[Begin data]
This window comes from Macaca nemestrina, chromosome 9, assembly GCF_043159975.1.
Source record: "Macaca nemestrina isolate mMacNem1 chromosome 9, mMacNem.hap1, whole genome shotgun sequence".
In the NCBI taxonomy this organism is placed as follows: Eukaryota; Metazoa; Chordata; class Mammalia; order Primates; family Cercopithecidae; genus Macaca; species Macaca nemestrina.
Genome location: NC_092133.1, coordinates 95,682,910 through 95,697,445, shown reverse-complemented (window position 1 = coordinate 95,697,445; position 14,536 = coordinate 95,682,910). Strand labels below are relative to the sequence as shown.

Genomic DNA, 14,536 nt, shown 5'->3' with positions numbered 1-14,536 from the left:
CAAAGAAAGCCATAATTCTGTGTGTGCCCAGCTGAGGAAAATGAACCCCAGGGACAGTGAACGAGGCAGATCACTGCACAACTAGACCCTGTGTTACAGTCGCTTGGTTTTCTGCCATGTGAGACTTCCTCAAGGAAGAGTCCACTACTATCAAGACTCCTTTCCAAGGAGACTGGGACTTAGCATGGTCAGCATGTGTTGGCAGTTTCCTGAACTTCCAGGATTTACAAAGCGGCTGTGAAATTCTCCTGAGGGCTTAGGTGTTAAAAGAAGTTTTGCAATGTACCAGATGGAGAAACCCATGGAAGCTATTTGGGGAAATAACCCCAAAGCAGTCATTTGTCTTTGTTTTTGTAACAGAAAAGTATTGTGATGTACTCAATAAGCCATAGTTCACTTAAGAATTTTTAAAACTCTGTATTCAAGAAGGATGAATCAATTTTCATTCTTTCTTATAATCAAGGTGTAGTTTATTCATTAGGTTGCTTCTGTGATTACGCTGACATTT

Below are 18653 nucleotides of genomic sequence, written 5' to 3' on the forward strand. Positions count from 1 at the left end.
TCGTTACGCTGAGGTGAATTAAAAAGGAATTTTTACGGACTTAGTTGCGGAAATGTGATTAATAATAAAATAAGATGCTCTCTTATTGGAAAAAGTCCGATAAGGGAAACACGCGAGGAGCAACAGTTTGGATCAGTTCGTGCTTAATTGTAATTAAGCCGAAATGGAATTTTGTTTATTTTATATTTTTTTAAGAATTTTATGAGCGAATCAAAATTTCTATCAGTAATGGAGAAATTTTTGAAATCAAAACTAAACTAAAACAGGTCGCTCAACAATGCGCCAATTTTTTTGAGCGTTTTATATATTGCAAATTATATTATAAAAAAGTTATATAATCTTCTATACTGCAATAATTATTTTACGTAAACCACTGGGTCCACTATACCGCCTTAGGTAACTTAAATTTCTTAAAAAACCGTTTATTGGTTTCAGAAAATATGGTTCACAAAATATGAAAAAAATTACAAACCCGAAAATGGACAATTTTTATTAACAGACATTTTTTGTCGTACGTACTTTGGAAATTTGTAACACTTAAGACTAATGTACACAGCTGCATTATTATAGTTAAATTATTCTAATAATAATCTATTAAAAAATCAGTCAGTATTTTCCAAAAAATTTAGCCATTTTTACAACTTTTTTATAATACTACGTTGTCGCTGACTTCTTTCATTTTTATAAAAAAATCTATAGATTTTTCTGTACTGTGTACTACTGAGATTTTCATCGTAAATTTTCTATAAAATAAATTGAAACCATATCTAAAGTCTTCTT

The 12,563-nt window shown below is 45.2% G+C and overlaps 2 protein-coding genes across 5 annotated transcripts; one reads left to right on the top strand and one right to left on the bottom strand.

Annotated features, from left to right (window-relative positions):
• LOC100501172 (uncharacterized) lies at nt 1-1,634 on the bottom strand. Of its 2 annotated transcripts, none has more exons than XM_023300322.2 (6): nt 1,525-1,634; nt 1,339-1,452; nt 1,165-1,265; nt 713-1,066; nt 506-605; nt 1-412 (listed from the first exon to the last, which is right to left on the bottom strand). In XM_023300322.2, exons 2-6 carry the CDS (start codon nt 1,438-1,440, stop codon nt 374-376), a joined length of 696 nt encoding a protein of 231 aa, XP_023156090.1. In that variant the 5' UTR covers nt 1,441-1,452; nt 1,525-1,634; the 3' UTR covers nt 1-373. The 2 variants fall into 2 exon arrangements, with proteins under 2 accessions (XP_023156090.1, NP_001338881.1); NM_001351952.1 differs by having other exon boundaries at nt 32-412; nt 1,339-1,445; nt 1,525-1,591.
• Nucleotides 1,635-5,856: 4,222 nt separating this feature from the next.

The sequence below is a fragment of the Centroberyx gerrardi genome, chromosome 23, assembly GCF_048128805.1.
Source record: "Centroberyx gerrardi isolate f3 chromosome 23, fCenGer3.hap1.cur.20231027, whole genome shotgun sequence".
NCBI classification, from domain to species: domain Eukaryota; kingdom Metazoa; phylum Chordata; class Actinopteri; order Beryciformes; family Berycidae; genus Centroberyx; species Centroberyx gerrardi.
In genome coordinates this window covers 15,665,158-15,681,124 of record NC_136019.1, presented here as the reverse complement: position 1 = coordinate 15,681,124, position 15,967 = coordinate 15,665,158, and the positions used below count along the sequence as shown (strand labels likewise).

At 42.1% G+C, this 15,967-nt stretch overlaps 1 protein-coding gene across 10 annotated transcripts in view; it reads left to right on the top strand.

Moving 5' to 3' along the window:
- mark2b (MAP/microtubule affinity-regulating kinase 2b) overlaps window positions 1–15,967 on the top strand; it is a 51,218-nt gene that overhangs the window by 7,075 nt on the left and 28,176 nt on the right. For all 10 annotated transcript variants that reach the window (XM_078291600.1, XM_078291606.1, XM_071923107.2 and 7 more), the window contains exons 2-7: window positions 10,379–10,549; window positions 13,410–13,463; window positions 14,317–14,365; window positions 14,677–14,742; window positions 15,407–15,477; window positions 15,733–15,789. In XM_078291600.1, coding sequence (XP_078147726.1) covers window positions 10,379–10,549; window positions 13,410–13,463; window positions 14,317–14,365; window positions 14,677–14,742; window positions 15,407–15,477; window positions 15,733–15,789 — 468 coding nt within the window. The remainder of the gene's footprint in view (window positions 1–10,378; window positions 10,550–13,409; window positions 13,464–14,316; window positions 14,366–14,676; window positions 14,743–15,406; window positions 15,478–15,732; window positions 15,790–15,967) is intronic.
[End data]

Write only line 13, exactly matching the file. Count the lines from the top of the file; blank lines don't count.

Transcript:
The sequence below is a fragment of the Centroberyx gerrardi genome, chromosome 23, assembly GCF_048128805.1.